Sprague said the board develops the same questions for all candidates but did not have any questions developed yet because the board is unsure how many candidates there will be.
He said the board asks questions about how the candidate would act as a trustee, saying a candidate wishing to control faculty would not work.
When asked how having eight trustees representing districts with different colleges, demographics and needs from District 9 can adequately determine the best candidate to fill the demands of District 9 constituents, Sprague said the trustees do not act as representatives from single districts.
“I operate on the basis that I’m a trustee for the (whole) district,” Sprague said. “I don’t represent one college. I represent District 6, but that doesn’t mean I only care what happens in District 6.”
Meriam Webster’s New World College Dictionary defines “constituency” as “all the people, especially voters, served by a particular elected official, especially a legislator.”
Each trustee is elected by constituents in the district they represent.
Sprague said he doesn’t have a “stronger responsibility” to District 6 because everyone benefits by his representation of all Bexar County.
In an interview Oct. 25, Alderete said board members are responsible for the service area that they are aligned with as a whole.
He said board members are elected officials by independent districts, but they cast a vote for all of Bexar County and the district’s service areas, such as New Braunfels and Kerrville.
Alderete said the board cannot make decisions based on which colleges are in their district because he doesn’t have a college in his district.
“When I advocate, I advocate for the entire service area,” Alderete said. “I am voted on by a district to represent. I represent the whole county. I vote on behalf of the whole county, and I am voted on by a sector.”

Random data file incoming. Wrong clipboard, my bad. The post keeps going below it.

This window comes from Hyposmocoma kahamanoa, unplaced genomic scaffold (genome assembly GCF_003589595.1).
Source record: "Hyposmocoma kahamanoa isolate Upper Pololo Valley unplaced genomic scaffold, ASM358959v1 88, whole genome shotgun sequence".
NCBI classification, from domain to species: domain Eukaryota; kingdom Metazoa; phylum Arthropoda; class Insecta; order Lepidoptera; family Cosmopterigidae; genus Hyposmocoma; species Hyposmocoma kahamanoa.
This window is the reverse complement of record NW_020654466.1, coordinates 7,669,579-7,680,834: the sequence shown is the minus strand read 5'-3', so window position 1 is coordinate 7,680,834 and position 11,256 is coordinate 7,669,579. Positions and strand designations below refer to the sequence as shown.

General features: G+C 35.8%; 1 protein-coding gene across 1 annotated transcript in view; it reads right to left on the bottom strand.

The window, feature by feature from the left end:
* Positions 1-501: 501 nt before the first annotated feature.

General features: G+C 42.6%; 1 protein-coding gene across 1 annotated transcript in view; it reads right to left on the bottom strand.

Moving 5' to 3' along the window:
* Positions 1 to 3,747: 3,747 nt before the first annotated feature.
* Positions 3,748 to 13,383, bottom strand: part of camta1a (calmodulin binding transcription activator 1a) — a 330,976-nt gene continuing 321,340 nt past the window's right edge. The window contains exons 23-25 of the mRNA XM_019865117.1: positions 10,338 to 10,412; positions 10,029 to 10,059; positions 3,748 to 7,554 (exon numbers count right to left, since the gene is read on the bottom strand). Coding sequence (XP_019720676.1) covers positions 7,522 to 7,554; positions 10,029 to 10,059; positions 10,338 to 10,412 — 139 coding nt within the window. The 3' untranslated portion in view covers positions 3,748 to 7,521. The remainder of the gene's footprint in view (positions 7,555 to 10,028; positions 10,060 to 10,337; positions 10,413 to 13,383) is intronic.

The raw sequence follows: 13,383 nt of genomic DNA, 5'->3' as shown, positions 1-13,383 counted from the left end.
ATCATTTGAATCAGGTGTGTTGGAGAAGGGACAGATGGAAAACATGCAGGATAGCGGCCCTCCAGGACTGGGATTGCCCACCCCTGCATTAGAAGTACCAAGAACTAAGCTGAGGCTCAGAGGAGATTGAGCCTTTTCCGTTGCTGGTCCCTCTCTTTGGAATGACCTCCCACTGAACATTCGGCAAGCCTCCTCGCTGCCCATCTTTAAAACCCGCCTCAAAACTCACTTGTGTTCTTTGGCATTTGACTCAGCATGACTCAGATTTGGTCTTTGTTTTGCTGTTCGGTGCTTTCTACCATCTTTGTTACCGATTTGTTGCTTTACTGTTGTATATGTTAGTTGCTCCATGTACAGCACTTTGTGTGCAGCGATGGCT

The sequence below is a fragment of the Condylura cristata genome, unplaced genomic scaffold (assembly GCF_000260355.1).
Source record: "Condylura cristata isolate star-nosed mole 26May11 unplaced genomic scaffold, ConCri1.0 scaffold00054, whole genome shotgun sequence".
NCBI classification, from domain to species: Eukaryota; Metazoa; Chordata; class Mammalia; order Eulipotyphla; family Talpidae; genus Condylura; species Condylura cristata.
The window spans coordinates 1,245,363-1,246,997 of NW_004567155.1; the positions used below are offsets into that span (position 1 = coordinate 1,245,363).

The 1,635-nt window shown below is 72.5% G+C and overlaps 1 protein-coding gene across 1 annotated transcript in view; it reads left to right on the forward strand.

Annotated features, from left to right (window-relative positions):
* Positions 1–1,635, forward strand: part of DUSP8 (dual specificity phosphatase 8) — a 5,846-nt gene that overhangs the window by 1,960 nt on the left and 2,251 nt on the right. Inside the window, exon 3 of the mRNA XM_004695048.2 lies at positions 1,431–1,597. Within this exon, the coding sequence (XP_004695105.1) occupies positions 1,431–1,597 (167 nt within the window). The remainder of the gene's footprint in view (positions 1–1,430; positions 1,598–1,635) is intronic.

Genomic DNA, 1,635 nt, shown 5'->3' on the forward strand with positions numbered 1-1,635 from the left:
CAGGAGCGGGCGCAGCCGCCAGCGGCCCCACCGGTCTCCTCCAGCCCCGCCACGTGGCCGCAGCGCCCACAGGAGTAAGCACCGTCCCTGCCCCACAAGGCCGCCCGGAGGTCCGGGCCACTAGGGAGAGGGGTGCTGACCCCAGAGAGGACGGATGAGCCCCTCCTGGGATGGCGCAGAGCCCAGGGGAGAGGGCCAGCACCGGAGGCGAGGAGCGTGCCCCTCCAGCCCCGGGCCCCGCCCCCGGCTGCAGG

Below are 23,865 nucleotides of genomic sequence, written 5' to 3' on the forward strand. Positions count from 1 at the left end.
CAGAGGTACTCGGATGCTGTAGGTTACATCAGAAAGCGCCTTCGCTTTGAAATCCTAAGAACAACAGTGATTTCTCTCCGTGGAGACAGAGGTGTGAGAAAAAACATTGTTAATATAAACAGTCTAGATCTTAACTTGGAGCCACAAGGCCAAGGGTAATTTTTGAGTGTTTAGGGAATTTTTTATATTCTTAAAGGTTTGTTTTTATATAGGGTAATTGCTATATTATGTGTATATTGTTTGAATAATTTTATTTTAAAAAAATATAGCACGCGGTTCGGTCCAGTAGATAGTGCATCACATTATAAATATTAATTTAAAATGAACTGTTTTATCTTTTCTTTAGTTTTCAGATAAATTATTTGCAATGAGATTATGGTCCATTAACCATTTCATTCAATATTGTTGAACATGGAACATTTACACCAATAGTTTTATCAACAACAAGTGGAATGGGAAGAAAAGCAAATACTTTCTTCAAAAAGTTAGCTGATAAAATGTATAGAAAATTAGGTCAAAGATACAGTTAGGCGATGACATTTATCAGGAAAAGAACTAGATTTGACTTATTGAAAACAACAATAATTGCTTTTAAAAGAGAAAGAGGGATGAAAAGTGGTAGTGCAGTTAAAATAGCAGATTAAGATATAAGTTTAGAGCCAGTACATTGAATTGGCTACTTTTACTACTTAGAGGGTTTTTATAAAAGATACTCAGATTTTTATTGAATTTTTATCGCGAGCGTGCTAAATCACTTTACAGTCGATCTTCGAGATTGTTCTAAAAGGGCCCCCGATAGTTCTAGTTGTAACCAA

In comparison to his experience on San Antonio’s City Council, Alderete said the council is oriented around district representation. He said City Council discusses improvements, such as libraries, parks and schools, that council members would want in their district.
Kingsbery said board members do not represent their districts, but they represent all of Bexar County. He said he believes constituents believe the board will do a good job representing them during the appointment and interview process.
In an Oct. 25 interview, Alderete said constituents in District 9 can ensure the best candidate will be selected to fill the vacant position because “there are eight other board members looking for similar values and experiences that they themselves have.”
“I don’t know how many District 9 residents will be watching it anyway on TV,” Alderete said laughing.
Kingsbery said District 9 represents one-ninth of the board and the other eight parts represent enough of the District 9 demographic to make a responsible appointment.
Alderete said the board opted to appoint an interim trustee because a special election would require money be spent for District 9, and the trustee would need to run again in May, saying it is “only a temporary position.”
According to Texas Education Code 130.001, a trustee filling a vacancy by special election would remain in office until the end of the vacated term, which in the case of District 9 is 2020.
Kingsbery said appointing an interim trustee, rather than holding a special election, makes sense considering the proximity of the next board election in May. He said if the election was further away, he might have a different opinion.
Kingsbery said anybody in District 9 could “put their hat in the ring.”
He is unaware of any board members having a preferred candidate; he said this was unlike the trustee appointment in 2015, saying District 4 trustee Marcello Casillas, who had occupied the district seat once before, was the obvious favorite, and the appointment process wasn’t really a competition.